Browse Prior Art Database

Load Balancing for Multiple Interfaces for Transmission Control Protocol/ Internet Protocol for VM/MVS

IP.com Disclosure Number: IPCOM000116340D
Original Publication Date: 1995-Sep-01
Included in the Prior Art Database: 2005-Mar-30
Document File: 4 page(s) / 141K

Publishing Venue

IBM

Related People

Barton, DM: AUTHOR

Abstract

Since Transmission Control Protocol/Internet Protocol (TCP/IP) applications do not know which interface their data arrives on, it is impossible to guarantee that traffic arriving on a given interface will be sent back out on the same interface. As a result, the problems of inbound load balancing and outbound load balancing can be treated as two separate problems, each with distinct problems.

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This is the abbreviated version, containing approximately 40% of the total text.

Load Balancing for Multiple Interfaces for Transmission Control Protocol/
Internet Protocol for VM/MVS

      Since Transmission Control Protocol/Internet Protocol (TCP/IP)
applications do not know which interface their data arrives on, it is
impossible to guarantee that traffic arriving on a given interface
will be sent back out on the same interface.  As a result, the
problems of inbound load balancing and outbound load balancing can be
treated as two separate problems, each with distinct problems.

      In today's VM and MVS implementations of TCP/IP, there is no
way to assign the same IP address to multiple adapters and have
inbound traffic automatically load balanced between them.  The same
IP address can be assigned to multiple adapters, and traffic can be
received on any of the adapters, but when a remote host ARPs the
VM/MVS host only one of the interface's MAC addresses will ever be
returned.  A host can hard code the MAC address of one of the other
adapters, but if that adapter failed they would be out of luck.
Also, configuring all the remote hosts could be a monumental task.

      Another option is to give each of the adapters a different IP
address on the same subnet, such as x.x.x.1 and x.x.x.2.  Each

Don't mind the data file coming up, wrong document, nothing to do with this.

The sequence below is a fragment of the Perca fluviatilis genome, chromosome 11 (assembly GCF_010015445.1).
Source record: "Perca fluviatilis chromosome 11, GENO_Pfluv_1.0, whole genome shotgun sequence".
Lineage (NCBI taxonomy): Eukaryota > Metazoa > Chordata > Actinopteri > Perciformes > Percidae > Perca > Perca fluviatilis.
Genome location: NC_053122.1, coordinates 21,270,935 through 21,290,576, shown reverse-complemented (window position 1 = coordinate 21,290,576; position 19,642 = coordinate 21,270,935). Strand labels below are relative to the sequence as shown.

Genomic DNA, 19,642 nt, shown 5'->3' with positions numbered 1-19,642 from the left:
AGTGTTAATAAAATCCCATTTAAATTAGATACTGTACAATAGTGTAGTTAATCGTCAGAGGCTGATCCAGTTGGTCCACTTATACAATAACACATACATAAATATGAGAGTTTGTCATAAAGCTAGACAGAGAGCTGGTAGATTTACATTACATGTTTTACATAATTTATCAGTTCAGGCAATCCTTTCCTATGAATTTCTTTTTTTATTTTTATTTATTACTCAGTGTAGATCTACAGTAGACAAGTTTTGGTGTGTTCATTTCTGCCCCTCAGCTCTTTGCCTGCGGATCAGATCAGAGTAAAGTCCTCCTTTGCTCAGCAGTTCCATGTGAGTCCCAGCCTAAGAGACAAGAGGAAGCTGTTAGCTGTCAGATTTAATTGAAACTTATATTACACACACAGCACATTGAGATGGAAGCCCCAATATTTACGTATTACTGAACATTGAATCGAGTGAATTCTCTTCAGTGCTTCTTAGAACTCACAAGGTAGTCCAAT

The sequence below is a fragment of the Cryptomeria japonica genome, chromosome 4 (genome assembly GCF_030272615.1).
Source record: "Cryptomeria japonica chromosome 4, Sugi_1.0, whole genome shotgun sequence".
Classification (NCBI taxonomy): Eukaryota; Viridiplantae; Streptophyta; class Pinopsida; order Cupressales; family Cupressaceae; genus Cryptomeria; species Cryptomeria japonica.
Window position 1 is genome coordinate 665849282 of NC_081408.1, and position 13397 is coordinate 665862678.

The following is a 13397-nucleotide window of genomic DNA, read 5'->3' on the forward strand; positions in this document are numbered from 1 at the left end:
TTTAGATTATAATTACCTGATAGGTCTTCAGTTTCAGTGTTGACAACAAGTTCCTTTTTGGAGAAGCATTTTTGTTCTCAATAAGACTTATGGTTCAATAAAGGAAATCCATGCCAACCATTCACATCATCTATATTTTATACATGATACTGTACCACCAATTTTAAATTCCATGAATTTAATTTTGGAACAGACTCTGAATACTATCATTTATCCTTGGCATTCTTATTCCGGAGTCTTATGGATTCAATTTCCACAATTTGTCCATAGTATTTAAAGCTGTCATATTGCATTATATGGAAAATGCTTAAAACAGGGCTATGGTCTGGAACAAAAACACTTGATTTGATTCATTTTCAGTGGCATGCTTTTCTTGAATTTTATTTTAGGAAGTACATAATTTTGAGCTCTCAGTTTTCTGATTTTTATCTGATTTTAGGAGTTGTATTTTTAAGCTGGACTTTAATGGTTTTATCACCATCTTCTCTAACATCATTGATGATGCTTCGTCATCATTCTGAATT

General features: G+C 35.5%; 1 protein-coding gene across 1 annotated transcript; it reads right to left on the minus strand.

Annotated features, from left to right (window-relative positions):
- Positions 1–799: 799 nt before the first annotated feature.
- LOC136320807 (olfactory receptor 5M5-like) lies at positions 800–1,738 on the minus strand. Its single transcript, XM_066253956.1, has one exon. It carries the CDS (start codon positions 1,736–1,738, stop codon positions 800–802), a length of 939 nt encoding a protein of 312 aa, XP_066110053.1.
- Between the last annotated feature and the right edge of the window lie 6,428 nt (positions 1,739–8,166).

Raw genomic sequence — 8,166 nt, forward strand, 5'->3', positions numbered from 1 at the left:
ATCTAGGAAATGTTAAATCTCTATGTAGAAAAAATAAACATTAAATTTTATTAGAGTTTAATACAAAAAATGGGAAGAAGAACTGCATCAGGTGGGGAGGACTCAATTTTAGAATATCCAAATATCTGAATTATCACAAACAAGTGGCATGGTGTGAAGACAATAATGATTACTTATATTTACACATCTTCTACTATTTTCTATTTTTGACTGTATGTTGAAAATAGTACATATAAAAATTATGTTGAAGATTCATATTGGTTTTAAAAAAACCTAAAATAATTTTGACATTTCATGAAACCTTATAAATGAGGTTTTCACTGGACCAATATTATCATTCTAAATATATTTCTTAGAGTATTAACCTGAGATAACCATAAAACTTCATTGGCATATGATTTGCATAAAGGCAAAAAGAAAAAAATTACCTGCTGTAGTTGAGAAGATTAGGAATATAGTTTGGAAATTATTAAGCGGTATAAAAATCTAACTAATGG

interface would then respond to ARP requests independently.  However,
it would be up to the remote hosts to pick which interface to connect
to perform the load balancing.  This can be performed by using two
different host names for the two interfaces, having the remote hosts
use the IP address instead of a host name, or somehow rigging the
name server to return the IP addresses in a different order for
different hosts.  The disadvantages are relying on the remote host to
choose the correct interface, and if the interface fails the remote
hosts would not automatically switch to another interface.

      The solution that is needed is the ability to give multiple
interfaces with unique MAC addresses the same IP address.  Remote
hosts would always use the same IP address, but not know (or care)
which interface they were using.  Two problems must be overcome in
order for this to occur.  When the remote host ARPs the IP address of
the host, the server must select the MAC address of one of the
available interfaces and return it to the client.  A number of
schemes could be used to select the interface, from simple round
robin to monitoring traffic loads and selecting the least used
interface.  The method of selecting the interface is not important.

      The second problem is to overcome the problem of an interface
failing.  If any one interface fails, all the remote hosts that have
that MAC address in their ARP cache will lose connectivity with the
host.  The problem is simple, the ARP caches on the remote hosts must
be updated.  It is assumed that anybody that has an ARP cache entry
for the VM/MVS host is also in the VM/MVS host ARP cache.  The ARP
cache timeout on the host would need to be set to...